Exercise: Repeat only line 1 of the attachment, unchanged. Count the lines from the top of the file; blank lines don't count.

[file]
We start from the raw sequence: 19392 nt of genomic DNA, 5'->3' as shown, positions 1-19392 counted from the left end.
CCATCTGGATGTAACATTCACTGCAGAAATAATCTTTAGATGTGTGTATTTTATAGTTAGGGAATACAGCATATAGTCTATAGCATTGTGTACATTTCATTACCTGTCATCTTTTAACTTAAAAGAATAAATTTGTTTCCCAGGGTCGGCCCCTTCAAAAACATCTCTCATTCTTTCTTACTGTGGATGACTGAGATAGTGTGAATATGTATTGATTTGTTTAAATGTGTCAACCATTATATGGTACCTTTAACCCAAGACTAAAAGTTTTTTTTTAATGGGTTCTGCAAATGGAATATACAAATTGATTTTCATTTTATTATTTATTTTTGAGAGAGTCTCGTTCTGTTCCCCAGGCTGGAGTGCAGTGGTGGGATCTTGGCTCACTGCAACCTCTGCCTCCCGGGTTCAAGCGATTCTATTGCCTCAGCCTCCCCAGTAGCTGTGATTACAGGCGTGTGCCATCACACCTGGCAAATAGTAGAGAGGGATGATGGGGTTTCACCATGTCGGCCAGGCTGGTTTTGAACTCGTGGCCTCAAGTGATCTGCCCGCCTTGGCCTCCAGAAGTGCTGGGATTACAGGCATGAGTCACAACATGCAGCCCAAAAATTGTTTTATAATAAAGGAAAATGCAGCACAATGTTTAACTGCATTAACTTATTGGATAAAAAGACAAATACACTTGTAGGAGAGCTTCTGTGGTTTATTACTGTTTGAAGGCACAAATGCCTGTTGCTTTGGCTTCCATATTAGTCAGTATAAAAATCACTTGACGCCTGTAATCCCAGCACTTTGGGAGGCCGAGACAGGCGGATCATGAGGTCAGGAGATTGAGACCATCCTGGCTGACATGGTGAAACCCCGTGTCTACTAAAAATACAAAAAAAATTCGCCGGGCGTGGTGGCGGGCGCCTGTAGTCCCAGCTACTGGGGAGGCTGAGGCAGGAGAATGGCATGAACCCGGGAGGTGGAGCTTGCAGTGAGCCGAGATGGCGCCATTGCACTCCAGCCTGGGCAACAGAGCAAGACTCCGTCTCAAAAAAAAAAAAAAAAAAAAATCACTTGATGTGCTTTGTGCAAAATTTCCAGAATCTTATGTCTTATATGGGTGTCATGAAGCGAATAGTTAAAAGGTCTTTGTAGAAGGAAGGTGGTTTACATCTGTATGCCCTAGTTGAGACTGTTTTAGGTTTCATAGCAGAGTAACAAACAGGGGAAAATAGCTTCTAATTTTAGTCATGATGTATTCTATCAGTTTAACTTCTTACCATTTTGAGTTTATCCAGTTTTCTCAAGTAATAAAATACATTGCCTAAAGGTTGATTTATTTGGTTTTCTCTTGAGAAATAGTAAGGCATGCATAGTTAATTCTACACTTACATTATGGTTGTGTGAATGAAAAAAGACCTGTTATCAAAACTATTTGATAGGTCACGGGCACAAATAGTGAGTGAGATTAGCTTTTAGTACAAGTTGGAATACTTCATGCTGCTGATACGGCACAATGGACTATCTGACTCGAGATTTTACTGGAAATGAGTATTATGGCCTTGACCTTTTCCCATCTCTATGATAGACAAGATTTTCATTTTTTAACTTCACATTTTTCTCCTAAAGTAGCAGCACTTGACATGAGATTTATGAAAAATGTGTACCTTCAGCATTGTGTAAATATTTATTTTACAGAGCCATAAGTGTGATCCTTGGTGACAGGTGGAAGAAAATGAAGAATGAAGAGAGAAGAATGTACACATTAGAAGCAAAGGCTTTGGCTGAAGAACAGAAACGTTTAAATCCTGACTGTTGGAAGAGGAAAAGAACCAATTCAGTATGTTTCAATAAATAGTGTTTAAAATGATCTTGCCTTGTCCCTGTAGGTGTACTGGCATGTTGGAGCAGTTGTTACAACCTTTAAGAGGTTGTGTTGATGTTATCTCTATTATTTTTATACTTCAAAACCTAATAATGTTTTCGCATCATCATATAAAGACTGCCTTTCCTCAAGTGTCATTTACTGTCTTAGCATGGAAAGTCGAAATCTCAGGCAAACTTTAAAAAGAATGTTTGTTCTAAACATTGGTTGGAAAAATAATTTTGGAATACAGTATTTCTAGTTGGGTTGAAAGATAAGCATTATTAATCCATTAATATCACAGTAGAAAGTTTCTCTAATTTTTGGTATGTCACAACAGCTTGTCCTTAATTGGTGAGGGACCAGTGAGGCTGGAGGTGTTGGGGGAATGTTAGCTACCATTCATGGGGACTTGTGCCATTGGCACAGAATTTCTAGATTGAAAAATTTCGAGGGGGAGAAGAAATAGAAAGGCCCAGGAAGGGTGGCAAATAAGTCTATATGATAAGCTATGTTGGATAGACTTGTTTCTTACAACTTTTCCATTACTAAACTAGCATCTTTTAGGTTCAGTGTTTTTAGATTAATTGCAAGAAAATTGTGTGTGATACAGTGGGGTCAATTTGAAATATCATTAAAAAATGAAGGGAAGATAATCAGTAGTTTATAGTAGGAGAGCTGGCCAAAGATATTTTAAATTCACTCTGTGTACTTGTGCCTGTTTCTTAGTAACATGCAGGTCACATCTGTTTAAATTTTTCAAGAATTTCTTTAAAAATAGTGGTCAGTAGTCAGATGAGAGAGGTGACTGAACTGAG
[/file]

We start from the raw sequence: 19392 nt of genomic DNA, 5'->3' as shown, positions 1-19392 counted from the left end.